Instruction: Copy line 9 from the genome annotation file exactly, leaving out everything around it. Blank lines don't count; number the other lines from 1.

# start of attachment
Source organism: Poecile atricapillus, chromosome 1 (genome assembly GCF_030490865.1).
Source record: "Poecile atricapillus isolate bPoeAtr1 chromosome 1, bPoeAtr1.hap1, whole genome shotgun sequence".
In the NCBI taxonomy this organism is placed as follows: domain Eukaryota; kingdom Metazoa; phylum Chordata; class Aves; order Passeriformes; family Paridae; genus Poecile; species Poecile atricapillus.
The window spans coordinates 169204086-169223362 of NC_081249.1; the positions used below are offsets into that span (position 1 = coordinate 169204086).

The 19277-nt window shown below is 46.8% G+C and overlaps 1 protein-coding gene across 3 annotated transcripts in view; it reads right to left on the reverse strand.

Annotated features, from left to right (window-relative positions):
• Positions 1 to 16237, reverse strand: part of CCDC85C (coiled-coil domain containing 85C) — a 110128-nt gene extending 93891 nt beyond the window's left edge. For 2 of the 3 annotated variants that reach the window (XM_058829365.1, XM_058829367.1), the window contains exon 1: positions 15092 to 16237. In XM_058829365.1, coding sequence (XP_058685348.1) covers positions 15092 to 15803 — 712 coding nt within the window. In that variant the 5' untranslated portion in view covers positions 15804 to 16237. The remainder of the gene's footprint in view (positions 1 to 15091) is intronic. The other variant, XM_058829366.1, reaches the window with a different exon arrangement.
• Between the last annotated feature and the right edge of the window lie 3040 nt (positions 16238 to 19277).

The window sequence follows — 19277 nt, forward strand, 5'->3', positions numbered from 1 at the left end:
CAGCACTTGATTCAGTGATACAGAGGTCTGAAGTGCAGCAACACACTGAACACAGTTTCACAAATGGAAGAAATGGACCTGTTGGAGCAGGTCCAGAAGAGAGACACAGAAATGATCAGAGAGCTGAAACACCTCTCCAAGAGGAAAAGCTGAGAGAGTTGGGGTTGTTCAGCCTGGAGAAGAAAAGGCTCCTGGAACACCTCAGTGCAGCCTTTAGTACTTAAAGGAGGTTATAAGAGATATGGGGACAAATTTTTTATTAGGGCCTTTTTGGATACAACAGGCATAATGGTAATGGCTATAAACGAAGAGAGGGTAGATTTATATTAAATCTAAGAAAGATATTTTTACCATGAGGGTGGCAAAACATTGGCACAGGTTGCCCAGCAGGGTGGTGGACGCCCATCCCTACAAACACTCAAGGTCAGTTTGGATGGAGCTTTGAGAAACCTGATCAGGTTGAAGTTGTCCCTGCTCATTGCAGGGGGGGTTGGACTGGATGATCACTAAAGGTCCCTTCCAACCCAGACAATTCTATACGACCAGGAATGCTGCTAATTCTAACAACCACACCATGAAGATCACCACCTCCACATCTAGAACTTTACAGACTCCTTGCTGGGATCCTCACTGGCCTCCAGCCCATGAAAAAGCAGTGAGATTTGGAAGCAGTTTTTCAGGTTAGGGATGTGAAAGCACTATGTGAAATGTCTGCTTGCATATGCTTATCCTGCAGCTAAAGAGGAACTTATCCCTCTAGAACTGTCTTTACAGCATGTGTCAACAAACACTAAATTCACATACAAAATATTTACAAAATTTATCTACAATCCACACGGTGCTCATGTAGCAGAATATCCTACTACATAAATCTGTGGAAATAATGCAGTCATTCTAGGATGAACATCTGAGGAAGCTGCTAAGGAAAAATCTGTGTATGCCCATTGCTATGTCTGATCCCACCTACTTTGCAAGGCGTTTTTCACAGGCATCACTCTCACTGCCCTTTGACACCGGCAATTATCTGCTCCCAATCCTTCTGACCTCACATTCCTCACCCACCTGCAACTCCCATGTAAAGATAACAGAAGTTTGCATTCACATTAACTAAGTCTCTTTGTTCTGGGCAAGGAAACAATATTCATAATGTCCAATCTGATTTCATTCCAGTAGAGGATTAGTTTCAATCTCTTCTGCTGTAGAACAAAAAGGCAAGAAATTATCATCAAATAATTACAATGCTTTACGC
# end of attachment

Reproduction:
The window sequence follows — 19277 nt, forward strand, 5'->3', positions numbered from 1 at the left end: